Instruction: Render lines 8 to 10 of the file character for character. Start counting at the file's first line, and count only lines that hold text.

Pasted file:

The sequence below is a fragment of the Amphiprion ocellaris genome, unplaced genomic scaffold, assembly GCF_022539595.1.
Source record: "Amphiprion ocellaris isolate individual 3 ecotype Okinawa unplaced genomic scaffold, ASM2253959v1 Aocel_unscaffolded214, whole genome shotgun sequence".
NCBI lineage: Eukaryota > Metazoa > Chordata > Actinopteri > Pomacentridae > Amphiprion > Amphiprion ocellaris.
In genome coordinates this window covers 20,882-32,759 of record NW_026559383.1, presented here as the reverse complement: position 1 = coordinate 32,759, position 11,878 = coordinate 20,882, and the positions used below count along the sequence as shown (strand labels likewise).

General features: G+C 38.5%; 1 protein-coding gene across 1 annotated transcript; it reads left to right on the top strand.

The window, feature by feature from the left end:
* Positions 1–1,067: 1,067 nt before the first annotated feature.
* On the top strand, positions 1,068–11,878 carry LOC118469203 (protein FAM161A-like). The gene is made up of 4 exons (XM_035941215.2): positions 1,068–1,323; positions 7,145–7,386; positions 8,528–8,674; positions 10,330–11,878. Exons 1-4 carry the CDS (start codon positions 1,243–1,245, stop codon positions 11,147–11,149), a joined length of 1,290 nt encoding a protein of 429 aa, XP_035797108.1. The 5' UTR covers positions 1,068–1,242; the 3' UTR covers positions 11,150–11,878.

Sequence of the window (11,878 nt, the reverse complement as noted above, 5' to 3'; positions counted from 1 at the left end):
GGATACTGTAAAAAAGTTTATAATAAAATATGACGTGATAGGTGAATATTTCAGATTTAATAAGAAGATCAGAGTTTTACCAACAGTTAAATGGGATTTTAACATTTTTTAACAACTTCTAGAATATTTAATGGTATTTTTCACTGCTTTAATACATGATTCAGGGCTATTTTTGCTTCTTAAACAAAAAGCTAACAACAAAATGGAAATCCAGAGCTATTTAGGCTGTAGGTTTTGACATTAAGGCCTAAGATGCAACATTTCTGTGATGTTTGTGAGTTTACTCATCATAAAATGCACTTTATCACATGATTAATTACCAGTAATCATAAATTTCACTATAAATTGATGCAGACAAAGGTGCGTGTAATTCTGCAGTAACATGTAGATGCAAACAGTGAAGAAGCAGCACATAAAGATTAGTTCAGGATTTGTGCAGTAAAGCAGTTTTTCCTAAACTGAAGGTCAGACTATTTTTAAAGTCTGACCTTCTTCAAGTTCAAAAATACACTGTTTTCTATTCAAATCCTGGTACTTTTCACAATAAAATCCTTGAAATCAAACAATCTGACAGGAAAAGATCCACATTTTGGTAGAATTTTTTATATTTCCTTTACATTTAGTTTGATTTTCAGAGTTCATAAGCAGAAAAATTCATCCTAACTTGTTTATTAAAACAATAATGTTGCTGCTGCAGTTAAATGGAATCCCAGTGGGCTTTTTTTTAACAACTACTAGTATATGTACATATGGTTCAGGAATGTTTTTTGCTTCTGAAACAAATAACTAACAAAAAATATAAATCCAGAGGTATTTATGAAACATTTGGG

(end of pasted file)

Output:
* On the top strand, positions 1,068–11,878 carry LOC118469203 (protein FAM161A-like). The gene is made up of 4 exons (XM_035941215.2): positions 1,068–1,323; positions 7,145–7,386; positions 8,528–8,674; positions 10,330–11,878. Exons 1-4 carry the CDS (start codon positions 1,243–1,245, stop codon positions 11,147–11,149), a joined length of 1,290 nt encoding a protein of 429 aa, XP_035797108.1. The 5' UTR covers positions 1,068–1,242; the 3' UTR covers positions 11,150–11,878.

Sequence of the window (11,878 nt, the reverse complement as noted above, 5' to 3'; positions counted from 1 at the left end):
GGATACTGTAAAAAAGTTTATAATAAAATATGACGTGATAGGTGAATATTTCAGATTTAATAAGAAGATCAGAGTTTTACCAACAGTTAAATGGGATTTTAACATTTTTTAACAACTTCTAGAATATTTAATGGTATTTTTCACTGCTTTAATACATGATTCAGGGCTATTTTTGCTTCTTAAACAAAAAGCTAACAACAAAATGGAAATCCAGAGCTATTTAGGCTGTAGGTTTTGACATTAAGGCCTAAGATGCAACATTTCTGTGATGTTTGTGAGTTTACTCATCATAAAATGCACTTTATCACATGATTAATTACCAGTAATCATAAATTTCACTATAAATTGATGCAGACAAAGGTGCGTGTAATTCTGCAGTAACATGTAGATGCAAACAGTGAAGAAGCAGCACATAAAGATTAGTTCAGGATTTGTGCAGTAAAGCAGTTTTTCCTAAACTGAAGGTCAGACTATTTTTAAAGTCTGACCTTCTTCAAGTTCAAAAATACACTGTTTTCTATTCAAATCCTGGTACTTTTCACAATAAAATCCTTGAAATCAAACAATCTGACAGGAAAAGATCCACATTTTGGTAGAATTTTTTATATTTCCTTTACATTTAGTTTGATTTTCAGAGTTCATAAGCAGAAAAATTCATCCTAACTTGTTTATTAAAACAATAATGTTGCTGCTGCAGTTAAATGGAATCCCAGTGGGCTTTTTTTTAACAACTACTAGTATATGTACATATGGTTCAGGAATGTTTTTTGCTTCTGAAACAAATAACTAACAAAAAATATAAATCCAGAGGTATTTATGAAACATTTGGG